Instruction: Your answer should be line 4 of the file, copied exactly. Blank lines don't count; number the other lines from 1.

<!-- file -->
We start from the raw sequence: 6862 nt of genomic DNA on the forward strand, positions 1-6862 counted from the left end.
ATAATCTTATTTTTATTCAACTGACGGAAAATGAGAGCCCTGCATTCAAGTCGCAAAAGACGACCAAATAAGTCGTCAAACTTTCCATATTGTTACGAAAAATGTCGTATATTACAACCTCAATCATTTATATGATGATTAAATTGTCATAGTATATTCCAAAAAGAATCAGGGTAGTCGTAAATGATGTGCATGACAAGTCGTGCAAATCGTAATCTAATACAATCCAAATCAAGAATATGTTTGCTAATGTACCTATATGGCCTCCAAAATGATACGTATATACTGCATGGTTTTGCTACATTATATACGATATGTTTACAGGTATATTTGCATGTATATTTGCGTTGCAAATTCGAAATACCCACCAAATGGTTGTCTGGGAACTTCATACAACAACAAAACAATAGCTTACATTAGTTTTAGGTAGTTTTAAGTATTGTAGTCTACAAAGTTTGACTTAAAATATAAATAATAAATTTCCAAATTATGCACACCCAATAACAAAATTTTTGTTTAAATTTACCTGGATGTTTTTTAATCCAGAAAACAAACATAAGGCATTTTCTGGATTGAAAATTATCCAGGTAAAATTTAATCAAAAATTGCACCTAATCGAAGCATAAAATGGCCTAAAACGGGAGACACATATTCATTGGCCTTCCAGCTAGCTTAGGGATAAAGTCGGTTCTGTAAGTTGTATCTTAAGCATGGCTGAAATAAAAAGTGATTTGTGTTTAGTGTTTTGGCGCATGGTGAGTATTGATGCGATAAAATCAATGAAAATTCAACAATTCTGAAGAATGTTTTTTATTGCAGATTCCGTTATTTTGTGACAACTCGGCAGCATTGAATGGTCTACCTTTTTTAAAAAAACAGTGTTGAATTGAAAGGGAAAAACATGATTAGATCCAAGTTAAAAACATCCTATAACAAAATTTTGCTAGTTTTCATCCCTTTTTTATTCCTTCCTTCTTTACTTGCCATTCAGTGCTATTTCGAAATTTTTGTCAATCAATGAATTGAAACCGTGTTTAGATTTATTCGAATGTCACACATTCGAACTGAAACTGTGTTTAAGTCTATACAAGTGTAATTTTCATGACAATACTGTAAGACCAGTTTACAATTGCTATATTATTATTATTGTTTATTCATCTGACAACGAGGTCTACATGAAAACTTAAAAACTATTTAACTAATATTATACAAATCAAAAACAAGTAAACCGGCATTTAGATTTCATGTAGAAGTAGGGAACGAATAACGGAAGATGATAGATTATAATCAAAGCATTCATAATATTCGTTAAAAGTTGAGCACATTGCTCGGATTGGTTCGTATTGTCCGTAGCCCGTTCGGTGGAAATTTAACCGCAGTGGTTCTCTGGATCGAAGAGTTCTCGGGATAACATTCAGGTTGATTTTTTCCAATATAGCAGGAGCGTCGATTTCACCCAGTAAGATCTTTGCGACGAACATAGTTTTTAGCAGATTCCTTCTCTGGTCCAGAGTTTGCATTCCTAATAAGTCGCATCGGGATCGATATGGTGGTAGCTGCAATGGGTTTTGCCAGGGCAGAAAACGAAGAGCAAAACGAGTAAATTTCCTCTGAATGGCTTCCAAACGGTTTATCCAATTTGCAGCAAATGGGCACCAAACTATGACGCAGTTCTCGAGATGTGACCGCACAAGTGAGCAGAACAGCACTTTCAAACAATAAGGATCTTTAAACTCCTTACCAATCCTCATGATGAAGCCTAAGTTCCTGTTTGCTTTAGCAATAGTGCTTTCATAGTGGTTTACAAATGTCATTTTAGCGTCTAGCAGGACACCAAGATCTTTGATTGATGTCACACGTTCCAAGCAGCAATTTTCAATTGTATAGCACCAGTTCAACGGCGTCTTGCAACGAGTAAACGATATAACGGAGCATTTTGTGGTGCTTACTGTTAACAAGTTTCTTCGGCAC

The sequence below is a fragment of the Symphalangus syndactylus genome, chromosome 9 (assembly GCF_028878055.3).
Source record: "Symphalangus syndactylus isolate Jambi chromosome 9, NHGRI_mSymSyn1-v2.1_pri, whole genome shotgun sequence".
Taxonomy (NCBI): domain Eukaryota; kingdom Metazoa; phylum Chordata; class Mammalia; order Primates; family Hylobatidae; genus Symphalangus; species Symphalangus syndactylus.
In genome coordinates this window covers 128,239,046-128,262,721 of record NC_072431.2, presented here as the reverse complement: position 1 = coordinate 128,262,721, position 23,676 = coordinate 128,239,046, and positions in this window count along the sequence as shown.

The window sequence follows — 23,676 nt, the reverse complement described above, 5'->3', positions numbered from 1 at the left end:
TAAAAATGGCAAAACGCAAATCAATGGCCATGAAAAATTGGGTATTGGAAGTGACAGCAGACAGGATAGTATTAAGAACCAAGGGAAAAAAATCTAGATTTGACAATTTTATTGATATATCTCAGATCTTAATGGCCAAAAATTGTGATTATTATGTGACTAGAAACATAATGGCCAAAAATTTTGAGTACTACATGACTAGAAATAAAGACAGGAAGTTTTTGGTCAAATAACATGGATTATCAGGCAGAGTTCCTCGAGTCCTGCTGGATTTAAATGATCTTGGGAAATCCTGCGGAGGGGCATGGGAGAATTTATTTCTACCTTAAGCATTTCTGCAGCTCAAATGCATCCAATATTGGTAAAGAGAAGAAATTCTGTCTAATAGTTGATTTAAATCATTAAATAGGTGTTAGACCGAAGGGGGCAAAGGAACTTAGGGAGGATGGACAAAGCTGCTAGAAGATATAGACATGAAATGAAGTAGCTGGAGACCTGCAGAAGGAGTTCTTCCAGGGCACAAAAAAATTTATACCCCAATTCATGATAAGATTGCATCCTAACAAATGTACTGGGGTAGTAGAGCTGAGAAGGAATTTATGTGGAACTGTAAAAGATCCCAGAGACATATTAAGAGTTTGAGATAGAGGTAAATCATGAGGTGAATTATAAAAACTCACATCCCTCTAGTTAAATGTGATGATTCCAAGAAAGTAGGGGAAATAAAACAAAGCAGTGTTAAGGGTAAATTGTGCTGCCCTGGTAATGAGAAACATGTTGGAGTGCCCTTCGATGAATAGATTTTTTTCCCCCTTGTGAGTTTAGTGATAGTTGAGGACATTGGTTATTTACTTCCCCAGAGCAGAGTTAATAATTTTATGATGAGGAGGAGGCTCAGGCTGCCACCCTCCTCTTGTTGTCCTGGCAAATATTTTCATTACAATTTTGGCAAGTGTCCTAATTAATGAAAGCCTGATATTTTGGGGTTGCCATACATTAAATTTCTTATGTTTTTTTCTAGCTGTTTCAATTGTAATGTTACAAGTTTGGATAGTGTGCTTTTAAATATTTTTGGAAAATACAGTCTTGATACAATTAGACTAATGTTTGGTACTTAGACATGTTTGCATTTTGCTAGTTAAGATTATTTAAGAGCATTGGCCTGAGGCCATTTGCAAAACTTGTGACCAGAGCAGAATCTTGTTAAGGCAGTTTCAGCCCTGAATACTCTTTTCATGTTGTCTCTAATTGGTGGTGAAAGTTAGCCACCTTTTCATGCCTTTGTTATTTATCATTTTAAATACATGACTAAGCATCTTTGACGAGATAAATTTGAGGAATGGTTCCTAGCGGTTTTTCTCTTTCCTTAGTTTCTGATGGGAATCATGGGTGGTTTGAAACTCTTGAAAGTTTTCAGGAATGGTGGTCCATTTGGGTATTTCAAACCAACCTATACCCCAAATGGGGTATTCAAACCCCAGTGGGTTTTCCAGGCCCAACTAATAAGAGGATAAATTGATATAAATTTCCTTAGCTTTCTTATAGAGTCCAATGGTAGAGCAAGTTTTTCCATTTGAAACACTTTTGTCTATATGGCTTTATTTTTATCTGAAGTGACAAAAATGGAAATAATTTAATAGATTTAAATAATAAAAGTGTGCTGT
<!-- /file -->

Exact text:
Source record: "Symphalangus syndactylus isolate Jambi chromosome 9, NHGRI_mSymSyn1-v2.1_pri, whole genome shotgun sequence".